“I am most grateful for two things: that I was born in North Korea, and that I escaped from North Korea.” Yeonmi Park has told the harrowing story of her escape from North Korea as a child many times, but never before has she revealed the most intimate and devastating details of the repressive society she was raised in and the enormous price she paid to escape. Park’s family was loving and close-knit, but life in North Korea was brutal, practically medieval. Park would regularly go without food and was made to believe that, Kim Jong Il, the country’s dictator, could read her mind. After her father was imprisoned and tortured by the regime for trading on the black-market, a risk he took in order to provide for his wife and two young daughters, Yeonmi and her family were branded as criminals and forced to the cruel margins of North Korean society. With thirteen-year-old Park suffering from a botched appendectomy and weighing a mere sixty pounds, she and her mother were smuggled across the border into China. I wasn’t dreaming of freedom when I escaped from North Korea. I didn’t even know what it meant to be free. All I knew was that if my family stayed behind, we would probably die—from starvation, from disease, from the inhuman conditions of a prison labor camp. The hunger had become unbearable; I was willing to risk my life for the promise of a bowl of rice. But there was more to our journey than our own survival. My mother and I were searching for my older sister, Eunmi, who had left for China a few days earlier and had not been heard from since. Park knew the journey would be difficult, but could not have imagined the extent of the hardship to come. Those years in China cost Park her childhood, and nearly her life. By the time she and her mother made their way to South Korea two years later, her father was dead and her sister was still missing. Before now, only her mother knew what really happened between the time they crossed the Yalu river into China and when they followed the stars through the frigid Gobi Desert to freedom. As she writes, “I convinced myself that a lot of what I had experienced never happened. I taught myself to forget the rest.” In In Order to Live, Park shines a light not just into the darkest corners of life in North Korea, describing the deprivation and deception she endured and which millions of North Korean people continue to endure to this day, but also onto her own most painful and difficult memories. She tells with bravery and dignity for the first time the story of how she and her mother were betrayed and sold into sexual slavery in China and forced to suffer terrible psychological and physical hardship before they finally made their way to Seoul, South Korea—and to freedom. Still in her early twenties, Yeonmi Park has lived through experiences that few people of any age will ever know—and most people would never recover from. Park confronts her past with a startling resilience, refusing to be defeated or defined by the circumstances of her former life in North Korea and China. In spite of everything, she has never stopped being proud of where she is from, and never stopped striving for a better life. Indeed, today she is a human rights activist working determinedly to bring attention to the oppression taking place in her home country. Park’s testimony is rare, edifying, and terribly important, and the story she tells in In Order to Live is heartbreaking and unimaginable, but never without hope. Her voice is riveting and dignified. This is the human spirit at its most indomitable.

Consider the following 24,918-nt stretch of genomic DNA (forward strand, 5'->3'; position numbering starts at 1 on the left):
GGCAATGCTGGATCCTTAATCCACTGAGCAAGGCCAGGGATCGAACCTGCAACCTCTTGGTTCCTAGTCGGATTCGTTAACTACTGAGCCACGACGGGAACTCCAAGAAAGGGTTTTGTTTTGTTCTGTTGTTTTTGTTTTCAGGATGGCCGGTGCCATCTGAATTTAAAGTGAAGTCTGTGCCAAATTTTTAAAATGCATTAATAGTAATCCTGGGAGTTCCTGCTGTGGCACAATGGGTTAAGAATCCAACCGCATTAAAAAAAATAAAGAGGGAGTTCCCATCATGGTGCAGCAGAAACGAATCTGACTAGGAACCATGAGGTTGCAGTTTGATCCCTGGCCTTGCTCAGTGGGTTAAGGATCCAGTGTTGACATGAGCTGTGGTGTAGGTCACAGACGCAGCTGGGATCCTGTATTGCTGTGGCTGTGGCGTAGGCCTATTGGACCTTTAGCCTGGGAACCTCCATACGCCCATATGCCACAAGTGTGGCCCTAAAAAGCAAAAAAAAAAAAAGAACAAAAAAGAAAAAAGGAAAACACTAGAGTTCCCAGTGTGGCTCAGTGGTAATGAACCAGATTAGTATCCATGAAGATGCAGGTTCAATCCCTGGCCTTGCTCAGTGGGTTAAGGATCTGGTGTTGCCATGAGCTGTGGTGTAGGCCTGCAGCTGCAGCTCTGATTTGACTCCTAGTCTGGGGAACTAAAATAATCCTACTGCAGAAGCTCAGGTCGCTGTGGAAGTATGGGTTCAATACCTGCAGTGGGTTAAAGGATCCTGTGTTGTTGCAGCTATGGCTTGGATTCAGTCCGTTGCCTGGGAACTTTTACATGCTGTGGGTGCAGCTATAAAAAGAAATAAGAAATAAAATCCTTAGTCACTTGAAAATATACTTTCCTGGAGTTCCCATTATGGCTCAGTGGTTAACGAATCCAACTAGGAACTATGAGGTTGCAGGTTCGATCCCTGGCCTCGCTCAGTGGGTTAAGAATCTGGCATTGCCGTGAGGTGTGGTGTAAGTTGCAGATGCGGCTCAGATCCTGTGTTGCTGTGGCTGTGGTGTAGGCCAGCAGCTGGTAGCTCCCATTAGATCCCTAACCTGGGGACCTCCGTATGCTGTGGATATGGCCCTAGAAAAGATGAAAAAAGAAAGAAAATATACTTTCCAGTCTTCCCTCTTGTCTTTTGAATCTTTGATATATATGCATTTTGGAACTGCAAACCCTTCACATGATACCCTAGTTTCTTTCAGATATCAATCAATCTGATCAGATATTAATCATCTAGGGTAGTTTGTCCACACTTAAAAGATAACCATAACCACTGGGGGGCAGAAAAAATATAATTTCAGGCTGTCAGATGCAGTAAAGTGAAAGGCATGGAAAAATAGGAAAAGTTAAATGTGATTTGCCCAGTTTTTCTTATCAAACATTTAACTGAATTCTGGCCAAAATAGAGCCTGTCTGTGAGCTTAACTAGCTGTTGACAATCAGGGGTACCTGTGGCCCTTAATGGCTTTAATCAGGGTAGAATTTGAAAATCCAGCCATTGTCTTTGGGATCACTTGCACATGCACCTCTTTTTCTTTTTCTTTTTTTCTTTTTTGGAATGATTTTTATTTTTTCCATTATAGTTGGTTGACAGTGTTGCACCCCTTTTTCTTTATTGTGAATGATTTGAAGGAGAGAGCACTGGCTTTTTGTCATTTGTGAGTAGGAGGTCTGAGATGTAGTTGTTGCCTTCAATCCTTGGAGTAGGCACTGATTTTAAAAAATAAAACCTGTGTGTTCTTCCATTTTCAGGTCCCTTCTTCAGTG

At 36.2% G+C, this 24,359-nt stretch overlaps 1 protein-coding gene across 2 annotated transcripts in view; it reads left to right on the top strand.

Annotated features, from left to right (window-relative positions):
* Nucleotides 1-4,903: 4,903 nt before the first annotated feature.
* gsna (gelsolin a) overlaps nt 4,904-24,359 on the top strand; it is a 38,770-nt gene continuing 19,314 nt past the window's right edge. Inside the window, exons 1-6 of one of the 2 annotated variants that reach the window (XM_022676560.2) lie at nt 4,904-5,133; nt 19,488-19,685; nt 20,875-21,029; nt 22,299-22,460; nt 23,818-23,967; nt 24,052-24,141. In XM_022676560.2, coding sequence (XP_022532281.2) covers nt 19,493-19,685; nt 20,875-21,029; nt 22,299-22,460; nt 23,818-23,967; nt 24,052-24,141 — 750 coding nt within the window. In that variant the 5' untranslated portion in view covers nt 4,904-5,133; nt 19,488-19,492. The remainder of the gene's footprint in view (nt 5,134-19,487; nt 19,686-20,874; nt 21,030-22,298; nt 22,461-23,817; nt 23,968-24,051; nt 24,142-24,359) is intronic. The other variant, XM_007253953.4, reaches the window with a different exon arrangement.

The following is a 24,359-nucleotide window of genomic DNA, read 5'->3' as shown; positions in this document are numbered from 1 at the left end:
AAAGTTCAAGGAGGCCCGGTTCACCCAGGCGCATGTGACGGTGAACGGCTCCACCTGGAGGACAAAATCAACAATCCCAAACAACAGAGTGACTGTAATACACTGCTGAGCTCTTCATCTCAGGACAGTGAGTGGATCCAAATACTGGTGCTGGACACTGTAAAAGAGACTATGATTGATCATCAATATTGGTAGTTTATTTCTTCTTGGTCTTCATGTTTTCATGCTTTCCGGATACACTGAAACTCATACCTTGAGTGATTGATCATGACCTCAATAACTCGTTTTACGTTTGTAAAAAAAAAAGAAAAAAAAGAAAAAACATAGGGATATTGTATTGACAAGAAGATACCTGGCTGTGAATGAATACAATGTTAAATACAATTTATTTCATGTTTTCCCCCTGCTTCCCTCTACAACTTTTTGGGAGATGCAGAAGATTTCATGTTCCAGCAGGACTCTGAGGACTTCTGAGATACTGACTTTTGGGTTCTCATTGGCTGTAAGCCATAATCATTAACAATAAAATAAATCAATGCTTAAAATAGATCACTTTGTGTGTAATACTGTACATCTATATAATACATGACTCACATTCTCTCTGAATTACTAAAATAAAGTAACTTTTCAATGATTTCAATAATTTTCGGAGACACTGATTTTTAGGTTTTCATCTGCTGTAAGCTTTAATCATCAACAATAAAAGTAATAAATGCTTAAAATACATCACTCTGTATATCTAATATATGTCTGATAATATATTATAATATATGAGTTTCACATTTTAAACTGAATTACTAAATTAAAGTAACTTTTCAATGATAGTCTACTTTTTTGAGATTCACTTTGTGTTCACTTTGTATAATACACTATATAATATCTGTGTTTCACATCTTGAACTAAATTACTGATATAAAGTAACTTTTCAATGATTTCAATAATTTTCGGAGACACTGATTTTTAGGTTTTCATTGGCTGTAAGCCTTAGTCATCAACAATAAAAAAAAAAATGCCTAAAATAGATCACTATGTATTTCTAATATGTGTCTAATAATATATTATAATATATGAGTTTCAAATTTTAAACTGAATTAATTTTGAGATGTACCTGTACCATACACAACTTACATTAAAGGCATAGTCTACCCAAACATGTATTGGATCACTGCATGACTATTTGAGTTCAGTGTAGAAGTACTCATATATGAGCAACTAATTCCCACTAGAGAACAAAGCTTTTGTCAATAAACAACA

|Author||: Jieun Baek|